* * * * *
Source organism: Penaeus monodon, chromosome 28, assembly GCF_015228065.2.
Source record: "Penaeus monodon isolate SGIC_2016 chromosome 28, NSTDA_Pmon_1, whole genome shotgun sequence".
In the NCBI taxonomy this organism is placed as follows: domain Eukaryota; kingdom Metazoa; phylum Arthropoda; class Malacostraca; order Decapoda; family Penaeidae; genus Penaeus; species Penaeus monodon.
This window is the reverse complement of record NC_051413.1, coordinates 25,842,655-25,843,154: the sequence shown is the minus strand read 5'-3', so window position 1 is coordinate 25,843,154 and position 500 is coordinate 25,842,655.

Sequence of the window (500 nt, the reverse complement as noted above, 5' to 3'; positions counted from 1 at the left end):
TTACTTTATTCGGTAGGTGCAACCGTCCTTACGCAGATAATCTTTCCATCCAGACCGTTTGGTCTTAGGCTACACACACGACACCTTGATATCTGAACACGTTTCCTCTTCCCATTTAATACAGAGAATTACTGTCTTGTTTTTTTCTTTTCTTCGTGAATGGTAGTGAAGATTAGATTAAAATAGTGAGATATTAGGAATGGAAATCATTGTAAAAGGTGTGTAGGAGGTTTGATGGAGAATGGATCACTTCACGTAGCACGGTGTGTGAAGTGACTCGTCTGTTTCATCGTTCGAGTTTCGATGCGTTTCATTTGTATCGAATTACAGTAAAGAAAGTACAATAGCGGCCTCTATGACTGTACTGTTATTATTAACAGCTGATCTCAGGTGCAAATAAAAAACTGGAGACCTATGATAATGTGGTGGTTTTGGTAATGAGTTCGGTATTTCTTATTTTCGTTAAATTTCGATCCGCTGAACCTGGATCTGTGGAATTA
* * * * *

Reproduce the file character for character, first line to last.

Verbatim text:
Source organism: Penaeus monodon, chromosome 28, assembly GCF_015228065.2.
Source record: "Penaeus monodon isolate SGIC_2016 chromosome 28, NSTDA_Pmon_1, whole genome shotgun sequence".
In the NCBI taxonomy this organism is placed as follows: domain Eukaryota; kingdom Metazoa; phylum Arthropoda; class Malacostraca; order Decapoda; family Penaeidae; genus Penaeus; species Penaeus monodon.
This window is the reverse complement of record NC_051413.1, coordinates 25,842,655-25,843,154: the sequence shown is the minus strand read 5'-3', so window position 1 is coordinate 25,843,154 and position 500 is coordinate 25,842,655.

Sequence of the window (500 nt, the reverse complement as noted above, 5' to 3'; positions counted from 1 at the left end):
TTACTTTATTCGGTAGGTGCAACCGTCCTTACGCAGATAATCTTTCCATCCAGACCGTTTGGTCTTAGGCTACACACACGACACCTTGATATCTGAACACGTTTCCTCTTCCCATTTAATACAGAGAATTACTGTCTTGTTTTTTTCTTTTCTTCGTGAATGGTAGTGAAGATTAGATTAAAATAGTGAGATATTAGGAATGGAAATCATTGTAAAAGGTGTGTAGGAGGTTTGATGGAGAATGGATCACTTCACGTAGCACGGTGTGTGAAGTGACTCGTCTGTTTCATCGTTCGAGTTTCGATGCGTTTCATTTGTATCGAATTACAGTAAAGAAAGTACAATAGCGGCCTCTATGACTGTACTGTTATTATTAACAGCTGATCTCAGGTGCAAATAAAAAACTGGAGACCTATGATAATGTGGTGGTTTTGGTAATGAGTTCGGTATTTCTTATTTTCGTTAAATTTCGATCCGCTGAACCTGGATCTGTGGAATTA